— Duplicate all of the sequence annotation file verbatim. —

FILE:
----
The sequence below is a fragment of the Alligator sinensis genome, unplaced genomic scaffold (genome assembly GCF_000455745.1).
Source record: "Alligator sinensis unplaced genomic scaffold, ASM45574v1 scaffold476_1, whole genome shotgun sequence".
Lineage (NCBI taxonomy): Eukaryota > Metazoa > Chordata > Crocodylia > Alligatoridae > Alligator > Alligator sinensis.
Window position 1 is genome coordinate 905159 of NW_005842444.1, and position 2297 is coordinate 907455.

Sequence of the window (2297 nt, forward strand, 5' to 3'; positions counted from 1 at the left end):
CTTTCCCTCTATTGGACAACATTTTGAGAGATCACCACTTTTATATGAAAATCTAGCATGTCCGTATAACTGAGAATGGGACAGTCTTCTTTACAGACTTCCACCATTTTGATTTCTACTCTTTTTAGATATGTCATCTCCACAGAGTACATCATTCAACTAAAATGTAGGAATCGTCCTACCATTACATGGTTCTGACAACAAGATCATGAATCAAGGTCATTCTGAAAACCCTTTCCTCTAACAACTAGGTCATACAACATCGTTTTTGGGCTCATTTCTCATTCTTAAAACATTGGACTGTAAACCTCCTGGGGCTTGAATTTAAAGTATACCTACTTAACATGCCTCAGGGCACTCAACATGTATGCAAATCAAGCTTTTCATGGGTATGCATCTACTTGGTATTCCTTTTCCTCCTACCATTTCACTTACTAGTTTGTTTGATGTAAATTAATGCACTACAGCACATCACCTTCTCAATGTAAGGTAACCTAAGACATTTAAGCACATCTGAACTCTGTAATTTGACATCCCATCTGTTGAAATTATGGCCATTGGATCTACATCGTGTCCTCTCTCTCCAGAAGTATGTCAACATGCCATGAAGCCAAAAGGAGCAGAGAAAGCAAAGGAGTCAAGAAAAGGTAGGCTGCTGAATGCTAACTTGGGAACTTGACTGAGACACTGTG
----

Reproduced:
The sequence below is a fragment of the Alligator sinensis genome, unplaced genomic scaffold (genome assembly GCF_000455745.1).
Source record: "Alligator sinensis unplaced genomic scaffold, ASM45574v1 scaffold476_1, whole genome shotgun sequence".
Lineage (NCBI taxonomy): Eukaryota > Metazoa > Chordata > Crocodylia > Alligatoridae > Alligator > Alligator sinensis.
Window position 1 is genome coordinate 905159 of NW_005842444.1, and position 2297 is coordinate 907455.

Sequence of the window (2297 nt, forward strand, 5' to 3'; positions counted from 1 at the left end):
CTTTCCCTCTATTGGACAACATTTTGAGAGATCACCACTTTTATATGAAAATCTAGCATGTCCGTATAACTGAGAATGGGACAGTCTTCTTTACAGACTTCCACCATTTTGATTTCTACTCTTTTTAGATATGTCATCTCCACAGAGTACATCATTCAACTAAAATGTAGGAATCGTCCTACCATTACATGGTTCTGACAACAAGATCATGAATCAAGGTCATTCTGAAAACCCTTTCCTCTAACAACTAGGTCATACAACATCGTTTTTGGGCTCATTTCTCATTCTTAAAACATTGGACTGTAAACCTCCTGGGGCTTGAATTTAAAGTATACCTACTTAACATGCCTCAGGGCACTCAACATGTATGCAAATCAAGCTTTTCATGGGTATGCATCTACTTGGTATTCCTTTTCCTCCTACCATTTCACTTACTAGTTTGTTTGATGTAAATTAATGCACTACAGCACATCACCTTCTCAATGTAAGGTAACCTAAGACATTTAAGCACATCTGAACTCTGTAATTTGACATCCCATCTGTTGAAATTATGGCCATTGGATCTACATCGTGTCCTCTCTCTCCAGAAGTATGTCAACATGCCATGAAGCCAAAAGGAGCAGAGAAAGCAAAGGAGTCAAGAAAAGGTAGGCTGCTGAATGCTAACTTGGGAACTTGACTGAGACACTGTG